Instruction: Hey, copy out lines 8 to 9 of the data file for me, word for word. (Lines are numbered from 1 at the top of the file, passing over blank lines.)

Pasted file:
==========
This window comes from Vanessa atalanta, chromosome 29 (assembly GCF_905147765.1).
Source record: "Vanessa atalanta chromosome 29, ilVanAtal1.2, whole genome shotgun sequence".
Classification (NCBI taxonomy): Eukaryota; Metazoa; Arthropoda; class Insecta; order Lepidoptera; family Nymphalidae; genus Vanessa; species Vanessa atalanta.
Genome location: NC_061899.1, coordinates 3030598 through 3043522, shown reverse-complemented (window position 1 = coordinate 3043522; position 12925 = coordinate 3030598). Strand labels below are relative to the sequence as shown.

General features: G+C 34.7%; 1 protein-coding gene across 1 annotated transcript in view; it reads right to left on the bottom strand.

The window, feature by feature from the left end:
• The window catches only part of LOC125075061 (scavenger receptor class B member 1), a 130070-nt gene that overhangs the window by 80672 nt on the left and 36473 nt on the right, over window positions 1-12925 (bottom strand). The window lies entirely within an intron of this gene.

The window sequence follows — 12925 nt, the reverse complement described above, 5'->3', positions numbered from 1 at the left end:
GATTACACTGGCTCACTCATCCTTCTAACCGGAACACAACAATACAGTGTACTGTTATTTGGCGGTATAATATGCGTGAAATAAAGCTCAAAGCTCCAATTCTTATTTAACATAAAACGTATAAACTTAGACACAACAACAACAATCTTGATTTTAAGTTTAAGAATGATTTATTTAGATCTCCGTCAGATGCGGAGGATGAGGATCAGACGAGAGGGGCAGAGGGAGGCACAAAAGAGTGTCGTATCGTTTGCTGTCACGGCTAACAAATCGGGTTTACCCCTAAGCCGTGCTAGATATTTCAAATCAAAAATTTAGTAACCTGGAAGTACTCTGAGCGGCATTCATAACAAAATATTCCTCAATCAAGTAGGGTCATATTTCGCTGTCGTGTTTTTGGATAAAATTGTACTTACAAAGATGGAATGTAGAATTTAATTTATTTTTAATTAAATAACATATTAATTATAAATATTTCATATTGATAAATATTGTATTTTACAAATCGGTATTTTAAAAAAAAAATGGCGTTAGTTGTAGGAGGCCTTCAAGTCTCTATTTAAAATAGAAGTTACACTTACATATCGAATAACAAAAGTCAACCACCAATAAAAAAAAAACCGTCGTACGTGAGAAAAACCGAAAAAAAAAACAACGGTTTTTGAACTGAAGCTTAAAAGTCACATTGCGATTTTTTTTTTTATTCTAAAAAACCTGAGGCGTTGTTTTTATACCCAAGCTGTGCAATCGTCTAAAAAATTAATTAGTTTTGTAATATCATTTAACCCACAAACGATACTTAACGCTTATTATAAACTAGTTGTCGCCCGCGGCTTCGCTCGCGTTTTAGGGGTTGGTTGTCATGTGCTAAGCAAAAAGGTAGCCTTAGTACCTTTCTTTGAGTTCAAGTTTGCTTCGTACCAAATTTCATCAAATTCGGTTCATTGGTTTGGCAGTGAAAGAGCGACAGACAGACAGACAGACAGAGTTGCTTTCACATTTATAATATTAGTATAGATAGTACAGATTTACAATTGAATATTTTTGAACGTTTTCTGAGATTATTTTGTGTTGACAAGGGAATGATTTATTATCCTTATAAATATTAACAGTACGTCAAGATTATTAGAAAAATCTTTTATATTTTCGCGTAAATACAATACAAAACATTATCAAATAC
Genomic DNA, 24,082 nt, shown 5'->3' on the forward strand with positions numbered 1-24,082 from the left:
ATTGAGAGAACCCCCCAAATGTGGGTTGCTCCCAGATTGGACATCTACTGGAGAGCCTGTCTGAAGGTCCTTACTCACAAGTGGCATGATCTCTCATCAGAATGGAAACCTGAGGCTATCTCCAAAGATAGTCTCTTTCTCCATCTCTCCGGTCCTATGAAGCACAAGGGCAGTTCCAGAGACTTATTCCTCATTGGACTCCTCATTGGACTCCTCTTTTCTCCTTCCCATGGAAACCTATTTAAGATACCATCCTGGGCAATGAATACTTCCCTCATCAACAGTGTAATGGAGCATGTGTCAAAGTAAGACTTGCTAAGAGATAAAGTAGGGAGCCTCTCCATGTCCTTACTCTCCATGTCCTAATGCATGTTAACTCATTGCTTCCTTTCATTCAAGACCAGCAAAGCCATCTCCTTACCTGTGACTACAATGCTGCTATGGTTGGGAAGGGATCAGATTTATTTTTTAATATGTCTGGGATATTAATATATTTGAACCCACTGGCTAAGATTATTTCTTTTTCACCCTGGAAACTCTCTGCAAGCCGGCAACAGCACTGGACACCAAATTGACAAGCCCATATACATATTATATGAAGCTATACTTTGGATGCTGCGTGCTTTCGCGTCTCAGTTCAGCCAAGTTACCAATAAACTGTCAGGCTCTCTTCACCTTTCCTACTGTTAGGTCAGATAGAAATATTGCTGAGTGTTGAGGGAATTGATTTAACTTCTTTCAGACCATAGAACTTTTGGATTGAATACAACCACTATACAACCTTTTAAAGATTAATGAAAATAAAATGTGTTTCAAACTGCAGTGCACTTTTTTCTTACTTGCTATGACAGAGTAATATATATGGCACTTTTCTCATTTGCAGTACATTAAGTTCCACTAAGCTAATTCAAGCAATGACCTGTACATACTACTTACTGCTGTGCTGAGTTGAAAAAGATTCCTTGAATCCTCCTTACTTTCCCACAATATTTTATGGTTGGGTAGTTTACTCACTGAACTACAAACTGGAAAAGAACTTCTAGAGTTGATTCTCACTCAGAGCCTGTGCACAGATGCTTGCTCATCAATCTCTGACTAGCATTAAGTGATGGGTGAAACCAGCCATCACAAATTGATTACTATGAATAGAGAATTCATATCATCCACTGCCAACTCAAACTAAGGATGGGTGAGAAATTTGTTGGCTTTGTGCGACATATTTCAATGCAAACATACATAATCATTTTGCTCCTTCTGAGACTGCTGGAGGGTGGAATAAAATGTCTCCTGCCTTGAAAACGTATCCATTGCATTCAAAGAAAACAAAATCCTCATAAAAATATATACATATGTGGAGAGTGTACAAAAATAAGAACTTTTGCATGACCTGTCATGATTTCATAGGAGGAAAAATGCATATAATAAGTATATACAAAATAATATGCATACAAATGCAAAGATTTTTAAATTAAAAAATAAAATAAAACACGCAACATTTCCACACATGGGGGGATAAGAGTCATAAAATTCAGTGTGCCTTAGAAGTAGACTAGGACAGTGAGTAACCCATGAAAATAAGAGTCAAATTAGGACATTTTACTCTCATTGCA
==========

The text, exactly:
The window sequence follows — 12925 nt, the reverse complement described above, 5'->3', positions numbered from 1 at the left end:
GATTACACTGGCTCACTCATCCTTCTAACCGGAACACAACAATACAGTGTACTGTTATTTGGCGGTATAATATGCGTGAAATAAAGCTCAAAGCTCCAATTCTTATTTAACATAAAACGTATAAACTTAGACACAACAACAACAATCTTGATTTTAAGTTTAAGAATGATTTATTTAGATCTCCGTCAGATGCGGAGGATGAGGATCAGACGAGAGGGGCAGAGGGAGGCACAAAAGAGTGTCGTATCGTTTGCTGTCACGGCTAACAAATCGGGTTTACCCCTAAGCCGTGCTAGATATTTCAAATCAAAAATTTAGTAACCTGGAAGTACTCTGAGCGGCATTCATAACAAAATATTCCTCAATCAAGTAGGGTCATATTTCGCTGTCGTGTTTTTGGATAAAATTGTACTTACAAAGATGGAATGTAGAATTTAATTTATTTTTAATTAAATAACATATTAATTATAAATATTTCATATTGATAAATATTGTATTTTACAAATCGGTATTTTAAAAAAAAAATGGCGTTAGTTGTAGGAGGCCTTCAAGTCTCTATTTAAAATAGAAGTTACACTTACATATCGAATAACAAAAGTCAACCACCAATAAAAAAAAAACCGTCGTACGTGAGAAAAACCGAAAAAAAAAACAACGGTTTTTGAACTGAAGCTTAAAAGTCACATTGCGATTTTTTTTTTTATTCTAAAAAACCTGAGGCGTTGTTTTTATACCCAAGCTGTGCAATCGTCTAAAAAATTAATTAGTTTTGTAATATCATTTAACCCACAAACGATACTTAACGCTTATTATAAACTAGTTGTCGCCCGCGGCTTCGCTCGCGTTTTAGGGGTTGGTTGTCATGTGCTAAGCAAAAAGGTAGCCTTAGTACCTTTCTTTGAGTTCAAGTTTGCTTCGTACCAAATTTCATCAAATTCGGTTCATTGGTTTGGCAGTGAAAGAGCGACAGACAGACAGACAGACAGAGTTGCTTTCACATTTATAATATTAGTATAGATAGTACAGATTTACAATTGAATATTTTTGAACGTTTTCTGAGATTATTTTGTGTTGACAAGGGAATGATTTATTATCCTTATAAATATTAACAGTACGTCAAGATTATTAGAAAAATCTTTTATATTTTCGCGTAAATACAATACAAAACATTATCAAATAC